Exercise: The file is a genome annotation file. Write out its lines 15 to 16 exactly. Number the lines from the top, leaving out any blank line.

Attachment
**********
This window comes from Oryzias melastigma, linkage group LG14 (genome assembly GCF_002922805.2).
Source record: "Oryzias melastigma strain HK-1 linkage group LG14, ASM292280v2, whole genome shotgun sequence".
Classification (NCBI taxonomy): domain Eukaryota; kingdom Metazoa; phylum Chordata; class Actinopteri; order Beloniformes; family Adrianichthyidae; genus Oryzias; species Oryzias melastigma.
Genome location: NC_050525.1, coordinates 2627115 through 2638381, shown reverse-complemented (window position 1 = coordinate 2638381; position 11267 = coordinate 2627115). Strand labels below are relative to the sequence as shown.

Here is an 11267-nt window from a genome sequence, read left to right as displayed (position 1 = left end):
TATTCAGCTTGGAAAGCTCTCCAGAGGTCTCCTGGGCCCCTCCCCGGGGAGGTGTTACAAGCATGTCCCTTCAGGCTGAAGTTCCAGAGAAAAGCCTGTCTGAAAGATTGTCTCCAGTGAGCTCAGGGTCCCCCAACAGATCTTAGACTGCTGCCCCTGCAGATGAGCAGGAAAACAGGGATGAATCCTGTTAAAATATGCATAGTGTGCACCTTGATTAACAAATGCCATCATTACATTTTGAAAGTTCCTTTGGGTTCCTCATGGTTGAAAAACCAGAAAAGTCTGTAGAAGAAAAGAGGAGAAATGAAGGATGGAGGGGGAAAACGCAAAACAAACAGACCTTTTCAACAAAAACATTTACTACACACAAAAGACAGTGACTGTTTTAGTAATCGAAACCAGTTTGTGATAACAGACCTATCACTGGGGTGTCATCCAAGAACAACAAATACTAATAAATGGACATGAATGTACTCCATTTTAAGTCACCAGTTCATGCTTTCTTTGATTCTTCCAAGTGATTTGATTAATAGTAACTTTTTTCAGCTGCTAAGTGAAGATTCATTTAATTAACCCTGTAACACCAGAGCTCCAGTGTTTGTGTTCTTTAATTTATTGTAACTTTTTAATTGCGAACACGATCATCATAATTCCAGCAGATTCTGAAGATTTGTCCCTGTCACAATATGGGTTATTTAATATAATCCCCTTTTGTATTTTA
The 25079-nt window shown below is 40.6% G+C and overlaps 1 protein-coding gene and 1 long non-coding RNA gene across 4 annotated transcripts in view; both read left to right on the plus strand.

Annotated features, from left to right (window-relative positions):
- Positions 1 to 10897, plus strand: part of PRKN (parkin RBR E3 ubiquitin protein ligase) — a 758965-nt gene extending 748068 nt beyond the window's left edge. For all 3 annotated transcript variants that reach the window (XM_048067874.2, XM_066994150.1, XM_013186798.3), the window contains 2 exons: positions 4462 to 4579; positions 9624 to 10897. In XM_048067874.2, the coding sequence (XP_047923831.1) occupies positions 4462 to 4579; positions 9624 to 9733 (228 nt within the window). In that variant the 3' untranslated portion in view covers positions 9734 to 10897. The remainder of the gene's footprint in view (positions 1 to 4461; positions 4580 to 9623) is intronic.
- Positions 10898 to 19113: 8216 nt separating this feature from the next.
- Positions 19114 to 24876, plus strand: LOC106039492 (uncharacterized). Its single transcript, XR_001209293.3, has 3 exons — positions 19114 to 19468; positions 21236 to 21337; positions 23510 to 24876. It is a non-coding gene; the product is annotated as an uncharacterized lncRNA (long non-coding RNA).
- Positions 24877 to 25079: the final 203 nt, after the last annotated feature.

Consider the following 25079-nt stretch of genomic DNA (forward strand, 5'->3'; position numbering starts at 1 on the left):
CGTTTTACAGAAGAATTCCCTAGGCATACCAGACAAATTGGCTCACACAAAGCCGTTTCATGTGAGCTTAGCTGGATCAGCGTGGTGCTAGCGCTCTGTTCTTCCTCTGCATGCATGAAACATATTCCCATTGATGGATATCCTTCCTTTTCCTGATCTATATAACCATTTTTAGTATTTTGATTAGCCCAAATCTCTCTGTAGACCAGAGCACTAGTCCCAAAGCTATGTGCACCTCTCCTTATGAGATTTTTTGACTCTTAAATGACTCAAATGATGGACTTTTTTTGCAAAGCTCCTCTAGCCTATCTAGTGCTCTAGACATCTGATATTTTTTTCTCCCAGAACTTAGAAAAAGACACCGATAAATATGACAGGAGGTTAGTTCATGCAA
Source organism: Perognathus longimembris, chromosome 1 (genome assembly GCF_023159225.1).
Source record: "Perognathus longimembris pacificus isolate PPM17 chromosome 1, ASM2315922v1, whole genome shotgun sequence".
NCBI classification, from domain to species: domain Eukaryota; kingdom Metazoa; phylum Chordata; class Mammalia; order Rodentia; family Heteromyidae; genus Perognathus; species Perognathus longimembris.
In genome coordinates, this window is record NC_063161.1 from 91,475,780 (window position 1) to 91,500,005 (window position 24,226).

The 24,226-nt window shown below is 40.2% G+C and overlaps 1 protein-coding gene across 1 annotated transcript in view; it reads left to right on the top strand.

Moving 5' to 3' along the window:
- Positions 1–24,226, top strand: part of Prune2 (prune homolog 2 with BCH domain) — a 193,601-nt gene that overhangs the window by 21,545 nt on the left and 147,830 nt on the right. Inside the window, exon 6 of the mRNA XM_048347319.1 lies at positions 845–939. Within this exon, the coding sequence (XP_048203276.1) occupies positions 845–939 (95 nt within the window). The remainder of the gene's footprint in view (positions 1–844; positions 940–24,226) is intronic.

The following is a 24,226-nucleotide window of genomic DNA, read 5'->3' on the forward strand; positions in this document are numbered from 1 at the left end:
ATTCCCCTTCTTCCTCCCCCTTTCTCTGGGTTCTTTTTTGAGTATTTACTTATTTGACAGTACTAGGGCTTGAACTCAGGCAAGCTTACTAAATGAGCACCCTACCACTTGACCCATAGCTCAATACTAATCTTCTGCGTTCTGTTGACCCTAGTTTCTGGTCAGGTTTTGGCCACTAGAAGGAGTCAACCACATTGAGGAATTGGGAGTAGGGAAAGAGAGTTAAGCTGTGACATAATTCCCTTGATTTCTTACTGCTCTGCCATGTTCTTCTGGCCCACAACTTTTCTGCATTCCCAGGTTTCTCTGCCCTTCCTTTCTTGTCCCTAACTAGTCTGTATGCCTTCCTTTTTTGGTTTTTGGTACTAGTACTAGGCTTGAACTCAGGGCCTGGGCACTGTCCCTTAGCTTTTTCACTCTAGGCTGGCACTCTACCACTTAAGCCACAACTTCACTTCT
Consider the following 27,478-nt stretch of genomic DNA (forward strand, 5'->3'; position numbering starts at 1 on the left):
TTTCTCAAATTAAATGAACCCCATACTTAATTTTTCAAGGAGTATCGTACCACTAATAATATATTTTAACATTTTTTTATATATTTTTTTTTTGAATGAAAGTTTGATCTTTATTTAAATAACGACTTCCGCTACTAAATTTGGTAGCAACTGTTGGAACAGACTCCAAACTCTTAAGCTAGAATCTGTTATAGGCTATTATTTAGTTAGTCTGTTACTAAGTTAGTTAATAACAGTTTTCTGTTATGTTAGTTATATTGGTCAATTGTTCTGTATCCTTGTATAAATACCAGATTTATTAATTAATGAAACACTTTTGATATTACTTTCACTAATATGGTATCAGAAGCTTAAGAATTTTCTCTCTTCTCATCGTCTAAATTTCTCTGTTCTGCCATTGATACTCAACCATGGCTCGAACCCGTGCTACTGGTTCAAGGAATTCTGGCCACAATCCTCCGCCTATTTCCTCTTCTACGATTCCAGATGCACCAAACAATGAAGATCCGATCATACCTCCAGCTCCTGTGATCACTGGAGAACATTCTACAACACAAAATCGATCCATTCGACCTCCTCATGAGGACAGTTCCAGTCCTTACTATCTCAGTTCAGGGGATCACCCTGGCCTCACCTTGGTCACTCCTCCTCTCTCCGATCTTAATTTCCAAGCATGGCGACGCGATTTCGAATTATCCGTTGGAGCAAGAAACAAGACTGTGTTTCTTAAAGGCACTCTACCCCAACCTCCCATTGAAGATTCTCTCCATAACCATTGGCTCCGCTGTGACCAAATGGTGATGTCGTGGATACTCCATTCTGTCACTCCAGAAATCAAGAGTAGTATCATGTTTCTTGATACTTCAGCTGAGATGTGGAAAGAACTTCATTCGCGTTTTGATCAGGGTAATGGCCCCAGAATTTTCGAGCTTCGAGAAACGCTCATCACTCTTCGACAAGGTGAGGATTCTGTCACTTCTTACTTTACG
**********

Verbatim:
Source organism: Perognathus longimembris, chromosome 1 (genome assembly GCF_023159225.1).
Source record: "Perognathus longimembris pacificus isolate PPM17 chromosome 1, ASM2315922v1, whole genome shotgun sequence".